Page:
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Luke Max and the global game that is soccer
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Luke Max is ready to travel the world to pursue his dreams.

Moving from Sudbury to Toronto in grade 10 and leapfrogging from the Greater Sudbury Soccer Club (GSSC) to International FC Academy might not have seemed like that big a deal for the now 18 year old midfielder.

But devoting the next two months of his life, at this point in time, taking a real crack at earning a spot on the Viterbese Division III roster in Italy is a whole other level altogether – and one which he might not have fully appreciated, even as he migrated quickly to the world’s most popular game as a youngster.

“I started playing house league (with Sudburnia) and I really enjoyed it,” said Max, just days before heading overseas. “I did all of the sports, but I kept telling my dad to put me in competitive soccer.”

At the age of 12, that wish would be granted, connecting with coach Stephane Legrand and the GSSC crew. “When I was younger, I was more of a goal scorer,” Max recalled. “With GSSC, it was mostly offensive (roles), but he (Legrand) would move me around.”

“They did well at teaching me the basics of soccer, the fundamentals, how to take the ball down and make a good pass. They introduced me to the world of competitive soccer.”

Yet for as much as the GSSC is showing wonderful signs of progression, the truth is that it’s still not the GTA. There are simply some advantages that come with a city of three million people that Sudbury cannot duplicate.

“It was a lot more competitive, just because we had a chance to play a different team every single weekend, which we couldn’t do here,” said Max. And while that wider scope of soccer was welcomed, there was clearly going to be an acclimatization process, one which pretty much every local athlete encounters when they make their way south.

“Most of the team was better than me when I first started (with International FC),” said Max. “It took about half a year to three quarters of a year to actually start playing pretty good with the team. I would dribble a lot because I loved to dribble and I was able to do it, playing for the GSSC.”

“When I went there, I lost the ball a lot. It was more about passing.”

Before long, opportunities were becoming available for the youngest of four kids in the family.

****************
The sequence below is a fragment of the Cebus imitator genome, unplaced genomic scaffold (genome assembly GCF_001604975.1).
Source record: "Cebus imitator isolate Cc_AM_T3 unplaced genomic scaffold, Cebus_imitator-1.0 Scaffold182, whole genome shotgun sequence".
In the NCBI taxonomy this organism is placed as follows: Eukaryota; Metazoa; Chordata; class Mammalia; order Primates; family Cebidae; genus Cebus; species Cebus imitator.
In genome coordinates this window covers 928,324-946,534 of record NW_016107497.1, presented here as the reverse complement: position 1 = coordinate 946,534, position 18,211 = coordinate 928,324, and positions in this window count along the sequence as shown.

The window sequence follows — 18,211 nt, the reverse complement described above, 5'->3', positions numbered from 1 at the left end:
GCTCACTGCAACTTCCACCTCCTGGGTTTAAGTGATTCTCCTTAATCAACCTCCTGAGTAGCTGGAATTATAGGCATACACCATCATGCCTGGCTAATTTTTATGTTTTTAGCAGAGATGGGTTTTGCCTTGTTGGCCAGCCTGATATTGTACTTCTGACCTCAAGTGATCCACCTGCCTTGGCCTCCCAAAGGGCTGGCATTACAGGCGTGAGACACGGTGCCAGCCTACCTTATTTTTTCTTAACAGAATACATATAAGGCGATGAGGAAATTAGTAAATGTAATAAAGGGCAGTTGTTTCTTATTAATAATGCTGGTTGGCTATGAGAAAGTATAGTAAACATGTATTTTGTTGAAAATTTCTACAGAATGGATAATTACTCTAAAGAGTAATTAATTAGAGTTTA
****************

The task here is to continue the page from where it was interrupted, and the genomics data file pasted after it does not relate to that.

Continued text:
“Once I started playing well near the end of the year, I got opportunities to play in the States in the age category above me,” Max explained. “My teammates were getting selected at ID camps, but unfortunately, I got kicked in the face and lost four teeth, so I missed the camp.”

Thankfully, last May, another door opened for the local product. His growth as a defensive midfielder had progressed to the point of accepting a month long stint in Italy, joining a small handful of Canadians that included talent from Vaughan, London and Montreal.

He now knew exactly what he had to show.

“I think I am good at intercepting the ball and quick pressing and then playing it simple, off to the midfielders who can make a nice play,” he said. “For me, it’s more about reading the play and getting in the right position to intercept it. I’m quick, but I wouldn’t say that I am super quick.”

“But that’s what IFC taught me, how to read the play. That was a main thing that they worked on with me.”

If Toronto soccer is different, Italy is a whole other world entirely.

“Everyone is so passionate about soccer there, it’s almost an art,” said Max. “It’s really quick there, with a lot of one touches and very aggressive. It was nice to make some friends who knew English and Italian so they could tell me what was happening on the field.”

Mixing in time with both IFC as well as the Ryerson Rams university team (practice squad) since his return to Canada last summer, Max makes his next international excursion well-stocked, now armed with an approved Visa and stamped papers to accommodate his ultimate goal.

“I am kind of hoping that I can make this team (Viterbese) or play with another third division team,” he said. “Being consistent, that’s the whole thing – perfect passes, the touches, everything – being quick and knowing the game better.”

Still, Max acknowledged that if you drop below Division III soccer, the options back home become much more favourable. He’s going into this next stretch with an open mind and a back-up plan in place.

“It all depends on what happens at the end of these two months,” he said. “It depends on what team I might be playing on; Ryerson University is also a really good team.”

And truth be told, Luke Max will go wherever his soccer dreams may take him.

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